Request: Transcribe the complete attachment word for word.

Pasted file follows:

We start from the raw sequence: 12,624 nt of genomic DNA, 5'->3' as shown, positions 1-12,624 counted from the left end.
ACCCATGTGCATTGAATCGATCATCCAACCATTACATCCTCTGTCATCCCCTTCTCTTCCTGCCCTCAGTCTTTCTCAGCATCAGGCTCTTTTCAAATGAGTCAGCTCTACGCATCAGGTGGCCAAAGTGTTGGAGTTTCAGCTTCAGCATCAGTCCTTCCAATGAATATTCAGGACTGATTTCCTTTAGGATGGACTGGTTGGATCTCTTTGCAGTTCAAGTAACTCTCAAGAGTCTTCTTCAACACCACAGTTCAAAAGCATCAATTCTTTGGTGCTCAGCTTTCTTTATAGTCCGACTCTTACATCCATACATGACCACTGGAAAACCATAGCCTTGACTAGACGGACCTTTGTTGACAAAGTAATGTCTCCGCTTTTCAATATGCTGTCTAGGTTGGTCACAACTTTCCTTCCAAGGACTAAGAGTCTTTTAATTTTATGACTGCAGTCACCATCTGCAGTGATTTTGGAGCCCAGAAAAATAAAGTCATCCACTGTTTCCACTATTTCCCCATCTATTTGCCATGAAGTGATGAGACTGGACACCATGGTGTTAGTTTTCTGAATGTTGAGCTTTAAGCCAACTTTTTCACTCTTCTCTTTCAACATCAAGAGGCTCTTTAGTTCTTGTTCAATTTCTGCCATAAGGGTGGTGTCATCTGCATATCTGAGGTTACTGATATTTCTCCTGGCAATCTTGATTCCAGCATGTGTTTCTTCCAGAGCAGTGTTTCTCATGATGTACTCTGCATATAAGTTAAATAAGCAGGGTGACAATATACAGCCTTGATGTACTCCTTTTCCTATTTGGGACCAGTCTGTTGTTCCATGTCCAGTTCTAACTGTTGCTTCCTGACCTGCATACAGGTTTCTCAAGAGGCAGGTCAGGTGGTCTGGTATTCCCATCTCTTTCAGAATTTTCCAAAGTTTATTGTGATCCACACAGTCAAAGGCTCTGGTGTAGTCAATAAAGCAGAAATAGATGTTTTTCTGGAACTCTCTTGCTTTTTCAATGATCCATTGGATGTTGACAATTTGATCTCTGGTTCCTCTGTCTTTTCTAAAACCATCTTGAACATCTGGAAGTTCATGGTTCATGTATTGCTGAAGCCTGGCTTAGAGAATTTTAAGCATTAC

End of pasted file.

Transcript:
We start from the raw sequence: 12,624 nt of genomic DNA, 5'->3' as shown, positions 1-12,624 counted from the left end.
ACCCATGTGCATTGAATCGATCATCCAACCATTACATCCTCTGTCATCCCCTTCTCTTCCTGCCCTCAGTCTTTCTCAGCATCAGGCTCTTTTCAAATGAGTCAGCTCTACGCATCAGGTGGCCAAAGTGTTGGAGTTTCAGCTTCAGCATCAGTCCTTCCAATGAATATTCAGGACTGATTTCCTTTAGGATGGACTGGTTGGATCTCTTTGCAGTTCAAGTAACTCTCAAGAGTCTTCTTCAACACCACAGTTCAAAAGCATCAATTCTTTGGTGCTCAGCTTTCTTTATAGTCCGACTCTTACATCCATACATGACCACTGGAAAACCATAGCCTTGACTAGACGGACCTTTGTTGACAAAGTAATGTCTCCGCTTTTCAATATGCTGTCTAGGTTGGTCACAACTTTCCTTCCAAGGACTAAGAGTCTTTTAATTTTATGACTGCAGTCACCATCTGCAGTGATTTTGGAGCCCAGAAAAATAAAGTCATCCACTGTTTCCACTATTTCCCCATCTATTTGCCATGAAGTGATGAGACTGGACACCATGGTGTTAGTTTTCTGAATGTTGAGCTTTAAGCCAACTTTTTCACTCTTCTCTTTCAACATCAAGAGGCTCTTTAGTTCTTGTTCAATTTCTGCCATAAGGGTGGTGTCATCTGCATATCTGAGGTTACTGATATTTCTCCTGGCAATCTTGATTCCAGCATGTGTTTCTTCCAGAGCAGTGTTTCTCATGATGTACTCTGCATATAAGTTAAATAAGCAGGGTGACAATATACAGCCTTGATGTACTCCTTTTCCTATTTGGGACCAGTCTGTTGTTCCATGTCCAGTTCTAACTGTTGCTTCCTGACCTGCATACAGGTTTCTCAAGAGGCAGGTCAGGTGGTCTGGTATTCCCATCTCTTTCAGAATTTTCCAAAGTTTATTGTGATCCACACAGTCAAAGGCTCTGGTGTAGTCAATAAAGCAGAAATAGATGTTTTTCTGGAACTCTCTTGCTTTTTCAATGATCCATTGGATGTTGACAATTTGATCTCTGGTTCCTCTGTCTTTTCTAAAACCATCTTGAACATCTGGAAGTTCATGGTTCATGTATTGCTGAAGCCTGGCTTAGAGAATTTTAAGCATTAC